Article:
Is there a case for a petrorupee?

With the global energy dynamics driven more by the security of demand, could big oil importers such as India trade in their own currencies?

An Indian customer buys a wallet decorated with an image of the new Indian Rupee 2000 note, at a gift shop in Amritsar on March 24, 2017. / AFP PHOTO / NARINDER NANU

Trading in oil markets is dominated by the dollar, but consumers and producers with growing muscle such as China and Russia have looked to challenge its pre-eminence in the oil trade by introducing their own petrocurrencies. China launched the petroyuan in 2018 on the Shanghai International Energy Exchange  and Russia has toyed with the petrorouble in the past, albeit without much success. Could there be room for more petrocurrencies as the global dynamics of the energy industry are driven more by oil demand from centres such as India? Amit Bhandari, an energy and environment studies fellow at Mumbai-based Gateway House, argues in a recently-published paper that the time for a petrorupee has come, as the world's third-largest consumer continues to drive demand growth for oil.

What are the issues facing the established oil price benchmarks - Brent and West Texas Intermediate?

Brent is currently the biggest and most closely-followed benchmark but production from fields associated with it is less than 250,000 barrels per day. Brent is a light crude whereas most of the oil consumption around the world is of heavier and sour crudes. Now Brent is being traded in the UK. Thirty years ago, the US was the largest consumer and the European group of countries were the next largest consumers after that. Today, India consumes more oil than France and the UK combined and if you take India and China, they consume more oil than all of Europe.

Can the dominance of the dollar in the oil trade be challenged? 

China now conducts part of its oil trade in its local currency, particularly with Russia. Trading in currencies other than the dollar can be a way for some oil producers to avoid US sanctions, but if oil is mainly being consumed in India or China, it makes sense for them to trade in their own currencies.

Until 1970, the Reserve Bank of India used to print currencies for Oman, Bahrain and until the 1960s, with the exception of Saudi Arabia, Kuwait Oman, Yemen, Bahrain and the UAE used the Indian rupee as their currency. So the rupee was a medium of exchange until very recently because India was the largest market in the region.

How successful has the petroyuan been as a disruptor? 

So far it seems to be a little bit of a paper trade. The volume is very high -  200 million barrels of paper being traded every day, which is almost comparable to Brent or WTI contracts. The problem is that physical delivery seems to be very low - less than 1 per cent of daily trade. Secondly, the purpose of a financial market is price discovery and hedging. Hedging is not possible without put and call options, which do not exist on the Shanghai exchange. And the Chinese stock market is 40 per cent down from where it was five years ago or 10 years ago. So we feel that a lot of speculative money from the stock market has moved to the commodities exchanges.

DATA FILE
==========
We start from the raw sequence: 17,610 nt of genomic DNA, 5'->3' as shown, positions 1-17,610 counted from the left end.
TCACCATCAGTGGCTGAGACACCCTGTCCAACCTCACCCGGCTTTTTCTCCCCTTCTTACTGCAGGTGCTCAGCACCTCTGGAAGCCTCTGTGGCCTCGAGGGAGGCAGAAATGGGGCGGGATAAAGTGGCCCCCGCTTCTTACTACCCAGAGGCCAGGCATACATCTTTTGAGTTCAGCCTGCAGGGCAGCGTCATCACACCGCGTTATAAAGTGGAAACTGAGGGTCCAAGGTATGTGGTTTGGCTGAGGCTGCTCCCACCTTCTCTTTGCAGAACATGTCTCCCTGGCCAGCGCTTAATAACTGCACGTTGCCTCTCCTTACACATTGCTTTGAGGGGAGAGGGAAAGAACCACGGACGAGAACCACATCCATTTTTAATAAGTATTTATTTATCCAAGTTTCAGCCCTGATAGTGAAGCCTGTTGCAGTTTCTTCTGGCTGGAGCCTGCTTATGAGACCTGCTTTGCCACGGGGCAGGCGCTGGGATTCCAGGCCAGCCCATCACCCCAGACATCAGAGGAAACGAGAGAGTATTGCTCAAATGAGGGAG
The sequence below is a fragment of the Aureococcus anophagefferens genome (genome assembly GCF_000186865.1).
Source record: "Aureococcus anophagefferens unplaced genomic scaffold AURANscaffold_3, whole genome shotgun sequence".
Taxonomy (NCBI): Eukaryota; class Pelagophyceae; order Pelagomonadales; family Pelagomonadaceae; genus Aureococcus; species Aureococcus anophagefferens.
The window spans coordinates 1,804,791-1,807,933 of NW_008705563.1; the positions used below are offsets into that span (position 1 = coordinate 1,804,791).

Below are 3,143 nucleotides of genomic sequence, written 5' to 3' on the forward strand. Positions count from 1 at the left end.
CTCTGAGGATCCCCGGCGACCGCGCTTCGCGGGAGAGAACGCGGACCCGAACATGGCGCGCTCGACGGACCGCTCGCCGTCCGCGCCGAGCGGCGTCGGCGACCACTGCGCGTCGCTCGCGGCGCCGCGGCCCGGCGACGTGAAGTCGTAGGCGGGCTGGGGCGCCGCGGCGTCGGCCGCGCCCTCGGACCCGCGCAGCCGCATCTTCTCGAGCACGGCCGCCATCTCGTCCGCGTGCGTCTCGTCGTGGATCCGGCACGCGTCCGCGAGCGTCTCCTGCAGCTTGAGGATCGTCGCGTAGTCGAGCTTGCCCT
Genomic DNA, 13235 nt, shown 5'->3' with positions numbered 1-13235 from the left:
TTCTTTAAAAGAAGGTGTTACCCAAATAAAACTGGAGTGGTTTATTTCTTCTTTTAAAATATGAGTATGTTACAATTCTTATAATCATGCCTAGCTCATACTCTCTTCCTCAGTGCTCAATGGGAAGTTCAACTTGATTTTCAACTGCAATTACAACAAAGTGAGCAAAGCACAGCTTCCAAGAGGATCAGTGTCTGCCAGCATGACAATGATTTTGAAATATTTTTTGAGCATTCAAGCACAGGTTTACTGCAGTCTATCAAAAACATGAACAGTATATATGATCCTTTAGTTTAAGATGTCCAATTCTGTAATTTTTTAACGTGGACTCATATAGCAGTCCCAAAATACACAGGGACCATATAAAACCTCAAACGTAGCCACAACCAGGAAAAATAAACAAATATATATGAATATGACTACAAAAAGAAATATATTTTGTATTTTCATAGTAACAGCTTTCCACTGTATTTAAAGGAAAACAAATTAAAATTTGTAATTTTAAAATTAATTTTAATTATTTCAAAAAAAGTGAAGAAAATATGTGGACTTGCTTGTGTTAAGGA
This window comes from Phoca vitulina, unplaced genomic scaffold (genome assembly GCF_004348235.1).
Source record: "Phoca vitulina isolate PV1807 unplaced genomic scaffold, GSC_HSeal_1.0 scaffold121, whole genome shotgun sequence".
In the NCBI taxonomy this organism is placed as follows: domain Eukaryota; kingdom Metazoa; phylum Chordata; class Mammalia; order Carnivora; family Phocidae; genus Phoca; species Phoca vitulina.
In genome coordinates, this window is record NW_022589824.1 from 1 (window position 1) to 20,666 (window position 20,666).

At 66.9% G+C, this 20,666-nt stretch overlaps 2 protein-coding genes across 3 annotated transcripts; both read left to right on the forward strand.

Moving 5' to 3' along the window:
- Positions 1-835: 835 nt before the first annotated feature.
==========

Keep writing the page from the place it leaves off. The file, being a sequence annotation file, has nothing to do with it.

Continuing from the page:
Is the rupee an international currency today? Can it have an international role in the oil markets? 

Not at the moment. For a very long time India's role in the world economy shrank. Post-1992, it started to expand a little bit, and as it does the rupee becomes a more viable medium for international trade. Trading in the Indian rupee will simply make it easier for the largest pool of consumers and if I'm Adnoc or Aramco and I'm selling oil to India, it makes more sense to have contracts denominated in rupees.

What are the advantages for India in the oil markets on the back of a petrorupee? 

India often suffers when the US imposes sanctions on a number of countries. Right now there are sanctions on Russia, Iran and Venezuela - all three countries are major exporters of oil. If the use of rupees is more widespread, then some of the sanctions, those which are least serious, can simply be bypassed or avoided. The other advantage for India will be that Indian consumers (and companies) can hedge their risks better.

Is the petrorupee likely to face opposition from the US if the White House feels the currency could be used to avoid sanctions? 

If the petrorupee has been created only to offset US sanctions, then it will run into American opposition. But some of the [Indian] policymakers believe that the sanctions on Russia are completely uncalled for and are counterproductive. The primary purpose of the petro rupee is better price discovery, enabling hedging etc. Bypassing sanctions is a supplementary benefit.